Protection of the ankle via a brace or bandages while the ligaments heal.

Resting of the injured ankle is very important.

Ice can be placed on the ankle to decrease swelling and speed up healing.

Compression on the ankle must be applied as soon as possible to decrease swelling.

Elevate the ankle to reduce swelling.

Exercise the ankle once it has healed to prevent repeated injury.


Camelot international sports massage manual (2013)


How to cope with an injury


You have injured your muscle… now what?

Classify your injury

First degree muscle strain:

Excessive stretching or minor tearing of a few muscle fibres. Locialised pain with some stiffness and weakness.

Treatment: Rest, ice, compression (stocking/bandage) elevation, gentle stretching and pain-free exercise, progressing slowly back to normal exercise. Avoid sudden stop-starting types of exercise, eg. soccer.

Second degree muscle strain.

Moderate tearing of fibres with more generalised pain. Haemotoma (bruising) may occur due to bleeding and limping may result. See a medical practitioner.

Treatment: Same as above but progression should be slowed and recovery will take longer (2-3weeks)

Third degree muscle strain

A complete muscle tear with widespread bruising. This is a rare occurance. See your doctor immediately.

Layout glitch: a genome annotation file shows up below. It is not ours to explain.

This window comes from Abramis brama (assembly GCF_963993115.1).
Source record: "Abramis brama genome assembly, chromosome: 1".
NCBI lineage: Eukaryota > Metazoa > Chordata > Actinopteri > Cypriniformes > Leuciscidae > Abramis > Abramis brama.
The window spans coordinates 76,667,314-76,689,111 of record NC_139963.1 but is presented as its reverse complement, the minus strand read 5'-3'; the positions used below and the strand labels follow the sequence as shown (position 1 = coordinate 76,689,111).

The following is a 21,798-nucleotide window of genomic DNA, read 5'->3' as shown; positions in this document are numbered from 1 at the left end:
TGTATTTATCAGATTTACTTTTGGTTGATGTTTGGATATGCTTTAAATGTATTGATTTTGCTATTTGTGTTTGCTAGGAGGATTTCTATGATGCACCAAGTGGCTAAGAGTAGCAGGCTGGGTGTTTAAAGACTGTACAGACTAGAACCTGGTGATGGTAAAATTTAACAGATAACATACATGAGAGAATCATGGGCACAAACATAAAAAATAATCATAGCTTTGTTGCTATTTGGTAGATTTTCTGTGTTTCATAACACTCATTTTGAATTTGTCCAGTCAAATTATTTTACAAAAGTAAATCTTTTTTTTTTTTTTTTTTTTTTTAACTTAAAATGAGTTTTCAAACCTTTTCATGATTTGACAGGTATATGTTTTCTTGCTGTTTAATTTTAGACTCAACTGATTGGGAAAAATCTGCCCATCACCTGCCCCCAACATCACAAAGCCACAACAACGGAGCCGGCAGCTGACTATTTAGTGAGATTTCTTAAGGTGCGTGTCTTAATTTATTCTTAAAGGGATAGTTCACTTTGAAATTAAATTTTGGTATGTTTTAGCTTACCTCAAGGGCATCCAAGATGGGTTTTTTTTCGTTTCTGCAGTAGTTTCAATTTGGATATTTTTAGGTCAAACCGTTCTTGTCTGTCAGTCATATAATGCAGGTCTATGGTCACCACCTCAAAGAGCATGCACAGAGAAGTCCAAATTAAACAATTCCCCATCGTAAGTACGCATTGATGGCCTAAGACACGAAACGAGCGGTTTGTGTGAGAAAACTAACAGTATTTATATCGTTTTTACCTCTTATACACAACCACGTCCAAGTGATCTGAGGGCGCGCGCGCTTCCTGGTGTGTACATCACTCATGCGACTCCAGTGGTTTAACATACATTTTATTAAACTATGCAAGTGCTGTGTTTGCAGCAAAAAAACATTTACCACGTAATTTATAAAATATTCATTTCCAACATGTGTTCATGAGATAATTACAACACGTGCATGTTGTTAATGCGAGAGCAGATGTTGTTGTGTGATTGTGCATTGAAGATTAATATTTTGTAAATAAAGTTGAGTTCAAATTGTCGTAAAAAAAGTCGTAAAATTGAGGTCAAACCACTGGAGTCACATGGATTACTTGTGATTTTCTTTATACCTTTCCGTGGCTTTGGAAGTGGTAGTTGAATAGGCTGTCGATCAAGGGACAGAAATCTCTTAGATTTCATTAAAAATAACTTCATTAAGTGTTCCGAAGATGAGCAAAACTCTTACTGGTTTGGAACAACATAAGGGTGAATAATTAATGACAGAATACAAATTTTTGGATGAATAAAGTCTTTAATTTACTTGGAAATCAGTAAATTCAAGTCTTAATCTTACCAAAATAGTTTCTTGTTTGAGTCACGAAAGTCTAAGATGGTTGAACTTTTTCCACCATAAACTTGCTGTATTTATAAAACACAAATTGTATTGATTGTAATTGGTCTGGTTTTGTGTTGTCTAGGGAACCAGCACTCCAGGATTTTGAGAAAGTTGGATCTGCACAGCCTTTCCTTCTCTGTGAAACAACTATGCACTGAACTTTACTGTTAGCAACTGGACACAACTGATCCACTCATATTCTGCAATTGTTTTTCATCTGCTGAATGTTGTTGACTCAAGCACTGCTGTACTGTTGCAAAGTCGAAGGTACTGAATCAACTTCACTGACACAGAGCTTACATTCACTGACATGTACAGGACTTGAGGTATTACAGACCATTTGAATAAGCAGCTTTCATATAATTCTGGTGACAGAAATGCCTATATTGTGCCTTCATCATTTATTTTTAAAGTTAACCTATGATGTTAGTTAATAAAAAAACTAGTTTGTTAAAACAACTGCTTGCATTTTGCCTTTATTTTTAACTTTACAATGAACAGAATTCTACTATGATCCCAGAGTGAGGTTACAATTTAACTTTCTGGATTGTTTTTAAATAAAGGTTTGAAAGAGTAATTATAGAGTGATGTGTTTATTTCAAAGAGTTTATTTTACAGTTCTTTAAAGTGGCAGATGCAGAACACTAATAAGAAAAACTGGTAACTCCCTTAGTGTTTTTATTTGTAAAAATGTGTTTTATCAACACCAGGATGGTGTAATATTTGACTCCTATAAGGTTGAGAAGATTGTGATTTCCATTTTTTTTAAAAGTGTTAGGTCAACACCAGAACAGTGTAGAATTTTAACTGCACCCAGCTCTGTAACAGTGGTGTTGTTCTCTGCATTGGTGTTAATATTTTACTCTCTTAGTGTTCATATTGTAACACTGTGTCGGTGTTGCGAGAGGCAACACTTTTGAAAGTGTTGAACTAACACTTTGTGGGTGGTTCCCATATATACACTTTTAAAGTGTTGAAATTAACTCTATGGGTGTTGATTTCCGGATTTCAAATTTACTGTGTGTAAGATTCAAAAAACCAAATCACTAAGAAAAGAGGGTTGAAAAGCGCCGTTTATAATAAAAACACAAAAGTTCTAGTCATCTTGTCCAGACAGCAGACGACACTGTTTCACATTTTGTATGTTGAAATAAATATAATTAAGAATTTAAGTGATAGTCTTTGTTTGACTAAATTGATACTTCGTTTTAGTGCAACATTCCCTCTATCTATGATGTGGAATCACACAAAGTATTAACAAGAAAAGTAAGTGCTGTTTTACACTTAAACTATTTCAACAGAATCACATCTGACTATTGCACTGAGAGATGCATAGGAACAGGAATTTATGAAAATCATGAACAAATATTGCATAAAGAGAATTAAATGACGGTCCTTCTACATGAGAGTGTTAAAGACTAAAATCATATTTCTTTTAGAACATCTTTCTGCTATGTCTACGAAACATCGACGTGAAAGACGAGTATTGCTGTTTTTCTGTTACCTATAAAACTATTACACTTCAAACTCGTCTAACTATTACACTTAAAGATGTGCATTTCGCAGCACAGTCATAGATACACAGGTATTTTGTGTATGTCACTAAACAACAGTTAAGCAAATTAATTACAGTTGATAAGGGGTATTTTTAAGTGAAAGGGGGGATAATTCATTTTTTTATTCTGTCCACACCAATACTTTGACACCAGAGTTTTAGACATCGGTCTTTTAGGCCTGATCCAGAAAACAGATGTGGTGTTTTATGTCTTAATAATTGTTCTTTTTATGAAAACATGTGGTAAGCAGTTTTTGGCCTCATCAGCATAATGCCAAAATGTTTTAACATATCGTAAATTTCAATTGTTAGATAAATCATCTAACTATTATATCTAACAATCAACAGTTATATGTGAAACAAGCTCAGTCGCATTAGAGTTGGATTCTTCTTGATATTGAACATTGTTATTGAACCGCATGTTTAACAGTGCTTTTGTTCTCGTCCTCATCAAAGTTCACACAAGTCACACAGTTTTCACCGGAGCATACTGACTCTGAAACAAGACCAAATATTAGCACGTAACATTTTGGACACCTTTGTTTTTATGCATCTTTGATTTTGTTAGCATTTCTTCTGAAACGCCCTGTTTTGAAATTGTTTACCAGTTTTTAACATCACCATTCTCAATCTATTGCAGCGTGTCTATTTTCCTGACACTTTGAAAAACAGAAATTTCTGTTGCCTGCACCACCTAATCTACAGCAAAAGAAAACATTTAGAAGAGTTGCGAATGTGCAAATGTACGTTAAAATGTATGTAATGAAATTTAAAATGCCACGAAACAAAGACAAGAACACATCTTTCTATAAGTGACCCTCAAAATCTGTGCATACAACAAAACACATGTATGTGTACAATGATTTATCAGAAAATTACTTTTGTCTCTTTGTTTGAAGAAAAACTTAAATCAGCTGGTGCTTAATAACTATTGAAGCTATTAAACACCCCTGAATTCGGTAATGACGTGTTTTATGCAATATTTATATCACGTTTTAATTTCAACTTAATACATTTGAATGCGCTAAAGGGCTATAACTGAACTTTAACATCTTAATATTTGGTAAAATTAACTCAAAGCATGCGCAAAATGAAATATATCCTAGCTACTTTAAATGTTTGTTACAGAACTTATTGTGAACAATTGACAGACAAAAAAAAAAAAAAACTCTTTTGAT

Treatment: Same as above but with extended rest time. 4-6 weeks to heal and walking aids may be required.

Understand what caused your injury

Most injuries are caused by the following:

Poor warm-up and fatigue.

A previous injury – injuries tend to recur in areas that have previously been injured.

Strength imbalance – Injured clients often have a strength imbalance within their muscles (one muscle is stronger than the other). This results in uneven contraction and the weaker muscle will often become injured.

Poor flexibility – When activities result in the muscles stretching beyond their normal range.

How to treat your injury -explained in detail

Rest: Once you realise that you are injured, stop immediately. You must cease the activity that caused the injury for some time afterwards. Do NOT exercise the injured part of your body or “work through the pain” this will only result in further injury. Only pain-free movements are allowed during exercise. If fitness maintenance is essential, then swimming is the best form of exercise, as no weight is carried.

Ice: This reduces swelling and inflammation. It is important to apply ice do as soon as possible after the injury. This treatment should be continued for two to three days.

Compression : Use a bandage, tape or brace to keep the area supported. This will reduce pain, swelling, bleeding and inflammation.

Elevate: Lift the injured area above the line of your heart. This will help with drainage and improve healing.

Rehabilitation: Stretch and strengthen the injured area once pain is reduced. Introduce stretching slowly and strengthening even slower.


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Source: Camelot International sports massage manual (2013) pg.202.